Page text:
1. Standard format: A single CD with re-mastered audio and restored packaging. Includes a 16-page booklet featuring previously unseen photos, full lyrics and new liner notes by Paul Morley. The 11-tracks match the previous release of the album.
  2. Deluxe format: A standard CD (as above) and a bonus CD including b-sides, live tracks and rarities. Also includes a 32-page booklet with previously unseen photos, full lyrics, new liner notes by Paul Morley, and explanatory notes on the bonus material by the Edge.
  3. Vinyl format: A single album re-mastered version on 180 gram vinyl with restored packaging.

Bonus CD[edit]

All tracks written by U2.

No. Title Original release Length
1. "I Will Follow" (Previously unreleased mix) Previously unreleased 3:38
2. "11 O'Clock Tick Tock" (Single version) "11 O'Clock Tick Tock" single 3:47
3. "Touch" (Single version) "11 O'Clock Tick Tock" single 3:26
4. "Speed of Life" (Instrumental) Previously unreleased outtake from "Boy" sessions 3:19
5. "Saturday Night" (Early version of "Fire") Previously unreleased outtake from "Boy" sessions 5:13
6. "Things to Make and Do" "A Day Without Me" single 2:17
7. "Out of Control" (Single version) Three EP 3:53
8. "Boy-Girl" (Single version) Three EP 3:23
9. "Stories for Boys" (Single version) Three EP 2:42
10. "Another Day" (Single version) "Another Day" single 3:28
11. "Twilight" (Single version) "Another Day" single 4:35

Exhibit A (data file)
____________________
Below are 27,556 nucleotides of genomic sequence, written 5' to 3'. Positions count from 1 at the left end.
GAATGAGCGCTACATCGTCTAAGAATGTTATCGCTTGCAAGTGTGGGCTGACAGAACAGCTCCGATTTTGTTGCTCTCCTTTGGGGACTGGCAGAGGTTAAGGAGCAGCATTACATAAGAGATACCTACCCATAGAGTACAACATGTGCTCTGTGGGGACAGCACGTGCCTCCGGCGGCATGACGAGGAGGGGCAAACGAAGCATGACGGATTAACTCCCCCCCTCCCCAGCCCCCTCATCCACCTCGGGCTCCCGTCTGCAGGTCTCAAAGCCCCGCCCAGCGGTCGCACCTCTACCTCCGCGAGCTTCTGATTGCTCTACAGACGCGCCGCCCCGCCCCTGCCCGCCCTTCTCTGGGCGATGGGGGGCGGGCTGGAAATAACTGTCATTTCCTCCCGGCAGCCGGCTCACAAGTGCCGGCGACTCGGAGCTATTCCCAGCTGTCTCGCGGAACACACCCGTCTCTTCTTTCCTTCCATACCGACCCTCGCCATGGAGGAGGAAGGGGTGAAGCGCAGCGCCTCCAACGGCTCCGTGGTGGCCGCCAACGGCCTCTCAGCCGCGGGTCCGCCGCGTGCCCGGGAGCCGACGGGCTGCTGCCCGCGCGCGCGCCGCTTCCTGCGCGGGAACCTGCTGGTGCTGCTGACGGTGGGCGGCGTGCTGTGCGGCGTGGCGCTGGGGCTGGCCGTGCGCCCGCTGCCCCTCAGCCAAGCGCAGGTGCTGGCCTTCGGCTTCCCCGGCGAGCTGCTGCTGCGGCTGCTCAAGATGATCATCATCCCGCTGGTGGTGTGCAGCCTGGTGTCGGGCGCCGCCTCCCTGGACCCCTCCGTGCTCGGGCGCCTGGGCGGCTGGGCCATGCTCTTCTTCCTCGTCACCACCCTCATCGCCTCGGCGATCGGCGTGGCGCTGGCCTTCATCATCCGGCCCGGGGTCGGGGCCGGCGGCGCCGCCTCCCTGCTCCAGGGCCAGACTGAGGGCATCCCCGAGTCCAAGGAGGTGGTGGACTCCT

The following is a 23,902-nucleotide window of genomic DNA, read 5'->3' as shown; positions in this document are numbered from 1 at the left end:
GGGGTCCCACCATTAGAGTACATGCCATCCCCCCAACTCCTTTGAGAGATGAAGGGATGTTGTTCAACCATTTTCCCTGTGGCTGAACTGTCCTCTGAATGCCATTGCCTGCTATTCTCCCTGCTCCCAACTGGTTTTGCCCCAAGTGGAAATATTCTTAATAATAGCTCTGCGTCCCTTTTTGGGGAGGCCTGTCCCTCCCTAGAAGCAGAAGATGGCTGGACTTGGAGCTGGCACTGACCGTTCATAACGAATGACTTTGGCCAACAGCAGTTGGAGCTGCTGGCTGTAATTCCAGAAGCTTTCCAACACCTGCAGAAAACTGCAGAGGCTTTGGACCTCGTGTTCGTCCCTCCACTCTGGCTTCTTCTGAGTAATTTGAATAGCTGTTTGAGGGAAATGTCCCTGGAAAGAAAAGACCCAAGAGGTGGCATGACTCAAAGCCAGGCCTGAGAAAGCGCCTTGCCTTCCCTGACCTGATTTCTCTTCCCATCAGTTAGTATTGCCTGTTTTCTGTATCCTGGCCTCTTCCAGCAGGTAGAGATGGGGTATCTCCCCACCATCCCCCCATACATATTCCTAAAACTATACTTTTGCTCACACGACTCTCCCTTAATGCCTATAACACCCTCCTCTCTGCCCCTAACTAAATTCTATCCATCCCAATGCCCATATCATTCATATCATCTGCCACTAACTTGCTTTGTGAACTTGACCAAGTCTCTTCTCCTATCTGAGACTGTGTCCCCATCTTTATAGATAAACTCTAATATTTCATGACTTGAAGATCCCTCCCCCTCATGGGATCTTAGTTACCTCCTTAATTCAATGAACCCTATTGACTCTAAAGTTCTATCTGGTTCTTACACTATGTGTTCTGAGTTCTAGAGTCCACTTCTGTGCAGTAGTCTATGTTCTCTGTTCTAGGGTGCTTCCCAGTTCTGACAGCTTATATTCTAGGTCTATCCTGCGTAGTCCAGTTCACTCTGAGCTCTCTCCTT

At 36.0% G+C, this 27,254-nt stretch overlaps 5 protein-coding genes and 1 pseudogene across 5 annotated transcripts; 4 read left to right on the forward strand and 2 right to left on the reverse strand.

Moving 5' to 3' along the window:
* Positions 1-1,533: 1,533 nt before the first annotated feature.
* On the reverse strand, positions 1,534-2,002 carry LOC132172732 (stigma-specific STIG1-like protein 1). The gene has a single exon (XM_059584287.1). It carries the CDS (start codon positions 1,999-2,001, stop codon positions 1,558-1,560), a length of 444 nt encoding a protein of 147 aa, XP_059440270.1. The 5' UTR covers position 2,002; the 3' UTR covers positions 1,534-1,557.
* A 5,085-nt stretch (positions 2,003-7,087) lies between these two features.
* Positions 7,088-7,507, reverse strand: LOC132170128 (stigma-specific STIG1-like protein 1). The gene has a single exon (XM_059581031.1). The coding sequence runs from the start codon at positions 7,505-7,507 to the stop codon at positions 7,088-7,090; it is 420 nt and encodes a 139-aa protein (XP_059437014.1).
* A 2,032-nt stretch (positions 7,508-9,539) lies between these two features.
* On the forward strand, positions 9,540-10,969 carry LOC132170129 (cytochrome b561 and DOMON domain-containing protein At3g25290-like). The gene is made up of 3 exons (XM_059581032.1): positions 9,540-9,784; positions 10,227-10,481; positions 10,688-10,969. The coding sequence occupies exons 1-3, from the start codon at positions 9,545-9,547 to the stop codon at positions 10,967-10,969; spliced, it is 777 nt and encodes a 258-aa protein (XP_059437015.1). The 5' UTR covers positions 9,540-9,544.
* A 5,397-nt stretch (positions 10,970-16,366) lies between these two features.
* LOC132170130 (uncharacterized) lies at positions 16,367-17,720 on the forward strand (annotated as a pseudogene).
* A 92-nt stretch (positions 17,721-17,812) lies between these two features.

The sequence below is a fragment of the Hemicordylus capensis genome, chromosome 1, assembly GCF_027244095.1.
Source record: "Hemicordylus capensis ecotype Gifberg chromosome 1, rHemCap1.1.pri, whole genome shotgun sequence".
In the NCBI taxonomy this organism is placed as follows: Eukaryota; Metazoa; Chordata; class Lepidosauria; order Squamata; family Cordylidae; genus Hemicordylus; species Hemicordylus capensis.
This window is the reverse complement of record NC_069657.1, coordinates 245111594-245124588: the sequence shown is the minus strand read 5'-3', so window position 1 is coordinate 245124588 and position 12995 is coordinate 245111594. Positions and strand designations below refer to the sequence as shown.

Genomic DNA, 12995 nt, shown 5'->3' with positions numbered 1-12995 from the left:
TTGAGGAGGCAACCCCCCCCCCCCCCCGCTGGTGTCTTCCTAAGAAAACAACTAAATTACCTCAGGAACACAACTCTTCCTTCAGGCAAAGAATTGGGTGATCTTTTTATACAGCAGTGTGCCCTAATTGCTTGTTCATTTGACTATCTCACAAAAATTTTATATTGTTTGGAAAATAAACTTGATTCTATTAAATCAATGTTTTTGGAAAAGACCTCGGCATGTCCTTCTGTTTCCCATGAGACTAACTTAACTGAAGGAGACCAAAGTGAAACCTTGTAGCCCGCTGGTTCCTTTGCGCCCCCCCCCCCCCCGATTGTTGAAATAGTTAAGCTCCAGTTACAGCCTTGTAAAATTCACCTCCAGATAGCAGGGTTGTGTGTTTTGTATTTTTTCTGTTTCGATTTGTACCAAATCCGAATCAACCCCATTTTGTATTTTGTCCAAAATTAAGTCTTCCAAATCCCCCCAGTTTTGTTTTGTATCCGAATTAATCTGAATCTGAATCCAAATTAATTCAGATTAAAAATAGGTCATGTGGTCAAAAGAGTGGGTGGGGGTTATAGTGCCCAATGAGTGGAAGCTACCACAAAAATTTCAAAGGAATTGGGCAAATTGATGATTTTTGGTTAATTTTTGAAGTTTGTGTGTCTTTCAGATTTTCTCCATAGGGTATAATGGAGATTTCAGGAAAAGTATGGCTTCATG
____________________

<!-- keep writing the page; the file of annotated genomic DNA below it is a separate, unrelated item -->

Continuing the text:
12. "Boy-Girl" (Live at The Marquee, London, 22 September 1980) "I Will Follow" single 3:26
13. "11 O'Clock Tick Tock" (Live at The Marquee, London, 22 September 1980) Previously unreleased 4:59
14. "Cartoon World" (Live at The National Stadium, Dublin, 26 February 1980) Previously unreleased 4:20
Total length: 52:26


U2[41][nb 1]

Additional performers[41][nb 1]




Region Certification Certified units/Sales
Australia (ARIA)[46] Gold 35,000^
Canada (Music Canada)[47] Platinum 100,000^
United Kingdom (BPI)[48] Gold 100,000^
United States (RIAA)[49] Platinum 1,000,000^

*sales figures based on certification alone
^shipments figures based on certification alone

See also[edit]



  1. ^ a b The Edge's backing vocals are uncredited in the liner notes but listed here based on his de facto primary role in the group. Lillywhite's glockenspiel is uncredited in the liner notes but listed here based on his and the band's accounts of the album's recording.